Instead of reacting with cheers, the group responded with moans and groans. "Why are they adding sugar to the peanut butter?" asked one food veteran. Another responded, "They add sugar and oil so that it will last three years on the shelf if the temperature doesn't go above 80 F (27 C)," said another. "If it was real food, they wouldn't have to add all those vitamins" was another comment. Everybody in the group complained about the peanut butter and said that even saltines purchased at the market tasted better than these crackers.
Another rectangular carton was labeled Pineapple. Its contents weighed 4.5 oz. or 128 g and was packaged by Sopakco Packaging in Mullins, South Carolina. The back of the carton had nutritional information about vitamin and mineral fortification under the heading "NUTRITION: A FORCE MULTIPLIER."
"Fortification Provides you the Additional Edge to Maximize Your Performance," is the statement on the carton. "Fortification Maximizes the Nutrition of the Ration by Adding or Increasing Vitamins and Minerals within some Ration Components."
The added vitamins and minerals are adapted from the Recommended Daily Allowances (RDA) to meet the needs of soldiers in combat. The items fortified are beverages, cheese spreads, peanut butter, crackers, cookies, and fruits. Many of the items are fortified with A,C, and B vitamins. Calcium is included in one of the beverages and the crackers while iron is added to the chocolate covered cookie. Those who like to read while they eat had plenty of reading matter on these packages. Unfortunately, the people who created the food were unaware of the nutritional advice on the packages.
Inside the brown plastic bag was crushed pineapple packed in pineapple juice. Opening and eating the overly sweetened pineapple provided its own challenges. In a few minutes we were transformed into a fearsome fighting force known as the Sticky Finger Brigade. We were no longer concerned about losing or misplacing our weapons. They would be firmly attached to our fingers. Thankfully, the meal included a towelette.
Another plastic bag contained the 2.5 oz. (71g) Spice Poundcake produced by Sterling Foods in San Antonio, Texas. Our tasting brigade decided to forgo the cake after reading the ingredients. When we saw that the number 1 and 2 items were sugar and enriched bleached flour, we knew it wasn't for us. Other items listed like eggs, egg whites, partially hydrogenated oils, convinced us that it was not only not vegan, but also not very nutritious. The poundcake is purported to be one of the most popular MRE items and is considered a highly tradable item. Unfortunately, our small intrepid squad had no one to trade with and nothing to trade for.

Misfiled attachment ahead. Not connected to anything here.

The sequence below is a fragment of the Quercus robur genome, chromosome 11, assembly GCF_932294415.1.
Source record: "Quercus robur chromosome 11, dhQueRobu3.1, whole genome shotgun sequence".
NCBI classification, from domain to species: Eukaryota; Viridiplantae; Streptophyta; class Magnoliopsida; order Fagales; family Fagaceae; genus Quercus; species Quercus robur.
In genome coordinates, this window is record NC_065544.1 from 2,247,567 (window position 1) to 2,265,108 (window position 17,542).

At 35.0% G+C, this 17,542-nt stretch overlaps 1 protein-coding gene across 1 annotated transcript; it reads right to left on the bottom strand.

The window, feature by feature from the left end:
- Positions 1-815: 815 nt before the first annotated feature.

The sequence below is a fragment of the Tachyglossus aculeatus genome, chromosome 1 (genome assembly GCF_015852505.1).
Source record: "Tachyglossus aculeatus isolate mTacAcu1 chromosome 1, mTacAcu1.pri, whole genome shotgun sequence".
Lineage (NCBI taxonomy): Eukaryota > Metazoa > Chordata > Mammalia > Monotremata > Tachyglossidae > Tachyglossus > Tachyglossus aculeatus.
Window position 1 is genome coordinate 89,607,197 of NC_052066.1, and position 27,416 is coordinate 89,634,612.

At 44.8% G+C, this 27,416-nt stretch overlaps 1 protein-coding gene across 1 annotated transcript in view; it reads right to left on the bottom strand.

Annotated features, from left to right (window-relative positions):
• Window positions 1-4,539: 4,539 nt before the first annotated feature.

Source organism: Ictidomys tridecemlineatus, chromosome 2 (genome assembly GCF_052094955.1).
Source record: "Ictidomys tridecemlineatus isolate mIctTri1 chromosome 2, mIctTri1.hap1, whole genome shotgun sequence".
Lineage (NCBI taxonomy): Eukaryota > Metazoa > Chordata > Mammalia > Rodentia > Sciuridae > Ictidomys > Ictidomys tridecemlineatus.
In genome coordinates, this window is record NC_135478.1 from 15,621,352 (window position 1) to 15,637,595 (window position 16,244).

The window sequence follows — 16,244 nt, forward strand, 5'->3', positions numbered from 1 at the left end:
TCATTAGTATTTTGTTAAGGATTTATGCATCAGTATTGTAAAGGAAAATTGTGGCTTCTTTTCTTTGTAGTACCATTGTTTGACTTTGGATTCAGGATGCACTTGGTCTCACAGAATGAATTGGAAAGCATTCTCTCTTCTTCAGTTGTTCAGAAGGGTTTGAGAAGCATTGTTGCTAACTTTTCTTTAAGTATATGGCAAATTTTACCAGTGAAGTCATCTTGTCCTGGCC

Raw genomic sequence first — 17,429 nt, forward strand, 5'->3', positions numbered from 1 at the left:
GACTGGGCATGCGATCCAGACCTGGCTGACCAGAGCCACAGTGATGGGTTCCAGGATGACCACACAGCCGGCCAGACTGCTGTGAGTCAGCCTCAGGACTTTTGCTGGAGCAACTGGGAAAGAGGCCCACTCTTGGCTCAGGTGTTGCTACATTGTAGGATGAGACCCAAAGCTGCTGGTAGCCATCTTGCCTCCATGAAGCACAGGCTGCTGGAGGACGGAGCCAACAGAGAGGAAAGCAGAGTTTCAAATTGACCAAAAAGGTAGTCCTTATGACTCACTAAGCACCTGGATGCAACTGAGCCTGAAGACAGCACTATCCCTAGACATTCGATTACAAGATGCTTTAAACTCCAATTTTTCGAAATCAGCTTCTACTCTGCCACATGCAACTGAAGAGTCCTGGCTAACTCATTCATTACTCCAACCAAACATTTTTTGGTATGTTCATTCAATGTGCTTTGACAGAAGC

So that the troops stay well hydrated, the MRE includes a beverage like Iced Tea Drink Mix or Spiced Cider Mix. The contents could be added to 8 oz. of either cold or hot water. Both mixes are manufactured by Jianas Brothers Packaging Company of Kansas City, Missouri.
One non-commissioned eater read the label on the cider mix and decided immediately that he did not want it. "There is not one real ingredient in the package," he exclaimed. "It's all chemicals laced with a heavy dose of sugar. It's like kids Kool-Aid." Another said, "Either of these would make you more thirsty if you're fighting in desert heat. If I had to choose, I'd take the iced tea."
To add a little spice to the burrito, Trans-Packers Services Corp. of Brooklyn, New York provided a tiny 1/8 oz. bottle of McIlhenny's Tabasco Pepper Sauce. The Tabasco actually might make the burrito palatable. Those who didn't want that much spice in the meal could use the 4 grams of iodized salt packaged in light brown paper instead of plastic. The salt was provided by Diamond Crystal Brands, Inc. from Savannah, Georgia.
Completing the package was a brown plastic spoon packaged in transparent plastic, a moist towelette, two green gum squares, and a pack of toilet paper that one of our group mistook for napkins.
As the four members of our tasting corps turned thumbs down on Bean and Rice Burrito Menu No.12, we moved on to our next target: Pasta with Vegetables or Menu No.11. Busted. We had done a poor job of scouting before we launched our mission. As a result, we were ambushed by the Pasta with Vegetables in Tomato Sauce. We didn't read the ingredients carefully before we did our sampling. If we had, we would have realized that the burrito was the only truly vegan entrée of all four. We failed to notice that this pasta concoction contained egg whites and parmesan cheese as well as sugar.
After reconnoitering the package, we engaged this pseudo Italian entr&eacut;e and lost. The 8 oz. (227g) serving was reviled by all of the combatants. "This reminds me of those cans of Spaghetti O's I ate as a kid," said one of the tasters. "This is a step above the burritos, but not a very big step," said another. "Too mushy and too sweet" was another comment.